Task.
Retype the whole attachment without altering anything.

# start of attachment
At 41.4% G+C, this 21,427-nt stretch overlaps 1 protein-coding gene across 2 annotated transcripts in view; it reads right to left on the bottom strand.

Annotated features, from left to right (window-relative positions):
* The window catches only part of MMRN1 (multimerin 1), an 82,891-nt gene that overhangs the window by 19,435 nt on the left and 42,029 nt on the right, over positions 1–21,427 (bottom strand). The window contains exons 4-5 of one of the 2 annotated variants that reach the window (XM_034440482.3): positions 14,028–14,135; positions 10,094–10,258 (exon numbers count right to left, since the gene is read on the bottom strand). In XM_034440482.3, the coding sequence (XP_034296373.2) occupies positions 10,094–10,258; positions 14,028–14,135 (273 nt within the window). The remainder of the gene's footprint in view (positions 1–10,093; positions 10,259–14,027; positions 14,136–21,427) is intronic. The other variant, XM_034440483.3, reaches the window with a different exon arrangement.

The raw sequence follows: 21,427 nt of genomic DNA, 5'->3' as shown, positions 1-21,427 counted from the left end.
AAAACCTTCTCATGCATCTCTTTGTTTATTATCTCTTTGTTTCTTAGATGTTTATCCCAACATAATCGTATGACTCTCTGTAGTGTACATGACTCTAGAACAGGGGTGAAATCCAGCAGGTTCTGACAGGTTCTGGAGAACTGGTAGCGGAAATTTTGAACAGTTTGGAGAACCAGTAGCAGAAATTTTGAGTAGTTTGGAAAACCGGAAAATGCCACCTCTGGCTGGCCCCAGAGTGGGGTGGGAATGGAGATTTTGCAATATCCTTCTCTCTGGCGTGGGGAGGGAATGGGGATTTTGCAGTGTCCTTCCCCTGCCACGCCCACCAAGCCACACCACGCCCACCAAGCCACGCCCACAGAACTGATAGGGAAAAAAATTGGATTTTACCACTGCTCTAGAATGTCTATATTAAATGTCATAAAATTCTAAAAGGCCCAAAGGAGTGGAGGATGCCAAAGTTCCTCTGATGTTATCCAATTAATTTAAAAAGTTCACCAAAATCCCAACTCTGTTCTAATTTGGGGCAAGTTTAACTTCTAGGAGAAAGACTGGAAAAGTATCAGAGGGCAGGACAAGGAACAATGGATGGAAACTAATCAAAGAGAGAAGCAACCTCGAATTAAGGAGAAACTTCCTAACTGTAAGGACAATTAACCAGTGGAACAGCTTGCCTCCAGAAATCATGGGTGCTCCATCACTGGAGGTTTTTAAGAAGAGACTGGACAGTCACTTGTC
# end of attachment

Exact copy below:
At 41.4% G+C, this 21,427-nt stretch overlaps 1 protein-coding gene across 2 annotated transcripts in view; it reads right to left on the bottom strand.

Annotated features, from left to right (window-relative positions):
* The window catches only part of MMRN1 (multimerin 1), an 82,891-nt gene that overhangs the window by 19,435 nt on the left and 42,029 nt on the right, over positions 1–21,427 (bottom strand). The window contains exons 4-5 of one of the 2 annotated variants that reach the window (XM_034440482.3): positions 14,028–14,135; positions 10,094–10,258 (exon numbers count right to left, since the gene is read on the bottom strand). In XM_034440482.3, the coding sequence (XP_034296373.2) occupies positions 10,094–10,258; positions 14,028–14,135 (273 nt within the window). The remainder of the gene's footprint in view (positions 1–10,093; positions 10,259–14,027; positions 14,136–21,427) is intronic. The other variant, XM_034440483.3, reaches the window with a different exon arrangement.

The raw sequence follows: 21,427 nt of genomic DNA, 5'->3' as shown, positions 1-21,427 counted from the left end.
AAAACCTTCTCATGCATCTCTTTGTTTATTATCTCTTTGTTTCTTAGATGTTTATCCCAACATAATCGTATGACTCTCTGTAGTGTACATGACTCTAGAACAGGGGTGAAATCCAGCAGGTTCTGACAGGTTCTGGAGAACTGGTAGCGGAAATTTTGAACAGTTTGGAGAACCAGTAGCAGAAATTTTGAGTAGTTTGGAAAACCGGAAAATGCCACCTCTGGCTGGCCCCAGAGTGGGGTGGGAATGGAGATTTTGCAATATCCTTCTCTCTGGCGTGGGGAGGGAATGGGGATTTTGCAGTGTCCTTCCCCTGCCACGCCCACCAAGCCACACCACGCCCACCAAGCCACGCCCACAGAACTGATAGGGAAAAAAATTGGATTTTACCACTGCTCTAGAATGTCTATATTAAATGTCATAAAATTCTAAAAGGCCCAAAGGAGTGGAGGATGCCAAAGTTCCTCTGATGTTATCCAATTAATTTAAAAAGTTCACCAAAATCCCAACTCTGTTCTAATTTGGGGCAAGTTTAACTTCTAGGAGAAAGACTGGAAAAGTATCAGAGGGCAGGACAAGGAACAATGGATGGAAACTAATCAAAGAGAGAAGCAACCTCGAATTAAGGAGAAACTTCCTAACTGTAAGGACAATTAACCAGTGGAACAGCTTGCCTCCAGAAATCATGGGTGCTCCATCACTGGAGGTTTTTAAGAAGAGACTGGACAGTCACTTGTC